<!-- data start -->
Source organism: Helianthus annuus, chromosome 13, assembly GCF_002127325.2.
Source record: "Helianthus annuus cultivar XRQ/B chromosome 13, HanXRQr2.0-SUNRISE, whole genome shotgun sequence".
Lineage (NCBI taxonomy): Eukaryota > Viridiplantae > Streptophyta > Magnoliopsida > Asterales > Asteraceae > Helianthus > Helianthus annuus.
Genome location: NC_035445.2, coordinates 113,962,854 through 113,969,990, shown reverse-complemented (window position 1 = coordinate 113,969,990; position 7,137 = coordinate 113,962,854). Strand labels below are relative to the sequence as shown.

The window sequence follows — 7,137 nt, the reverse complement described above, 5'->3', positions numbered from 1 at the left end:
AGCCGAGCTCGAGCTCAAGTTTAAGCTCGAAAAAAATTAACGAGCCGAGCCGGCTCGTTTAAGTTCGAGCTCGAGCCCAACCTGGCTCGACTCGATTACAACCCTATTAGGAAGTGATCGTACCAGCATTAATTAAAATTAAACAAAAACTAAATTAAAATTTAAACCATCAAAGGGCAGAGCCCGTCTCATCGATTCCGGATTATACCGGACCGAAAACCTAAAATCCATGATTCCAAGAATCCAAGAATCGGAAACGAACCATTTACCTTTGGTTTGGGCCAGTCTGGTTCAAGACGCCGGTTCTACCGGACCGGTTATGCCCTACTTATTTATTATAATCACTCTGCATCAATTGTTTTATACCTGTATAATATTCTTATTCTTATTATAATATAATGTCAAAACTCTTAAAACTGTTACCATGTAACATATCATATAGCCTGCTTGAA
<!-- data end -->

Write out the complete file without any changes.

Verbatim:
Source organism: Helianthus annuus, chromosome 13, assembly GCF_002127325.2.
Source record: "Helianthus annuus cultivar XRQ/B chromosome 13, HanXRQr2.0-SUNRISE, whole genome shotgun sequence".
Lineage (NCBI taxonomy): Eukaryota > Viridiplantae > Streptophyta > Magnoliopsida > Asterales > Asteraceae > Helianthus > Helianthus annuus.
Genome location: NC_035445.2, coordinates 113,962,854 through 113,969,990, shown reverse-complemented (window position 1 = coordinate 113,969,990; position 7,137 = coordinate 113,962,854). Strand labels below are relative to the sequence as shown.

The window sequence follows — 7,137 nt, the reverse complement described above, 5'->3', positions numbered from 1 at the left end:
AGCCGAGCTCGAGCTCAAGTTTAAGCTCGAAAAAAATTAACGAGCCGAGCCGGCTCGTTTAAGTTCGAGCTCGAGCCCAACCTGGCTCGACTCGATTACAACCCTATTAGGAAGTGATCGTACCAGCATTAATTAAAATTAAACAAAAACTAAATTAAAATTTAAACCATCAAAGGGCAGAGCCCGTCTCATCGATTCCGGATTATACCGGACCGAAAACCTAAAATCCATGATTCCAAGAATCCAAGAATCGGAAACGAACCATTTACCTTTGGTTTGGGCCAGTCTGGTTCAAGACGCCGGTTCTACCGGACCGGTTATGCCCTACTTATTTATTATAATCACTCTGCATCAATTGTTTTATACCTGTATAATATTCTTATTCTTATTATAATATAATGTCAAAACTCTTAAAACTGTTACCATGTAACATATCATATAGCCTGCTTGAA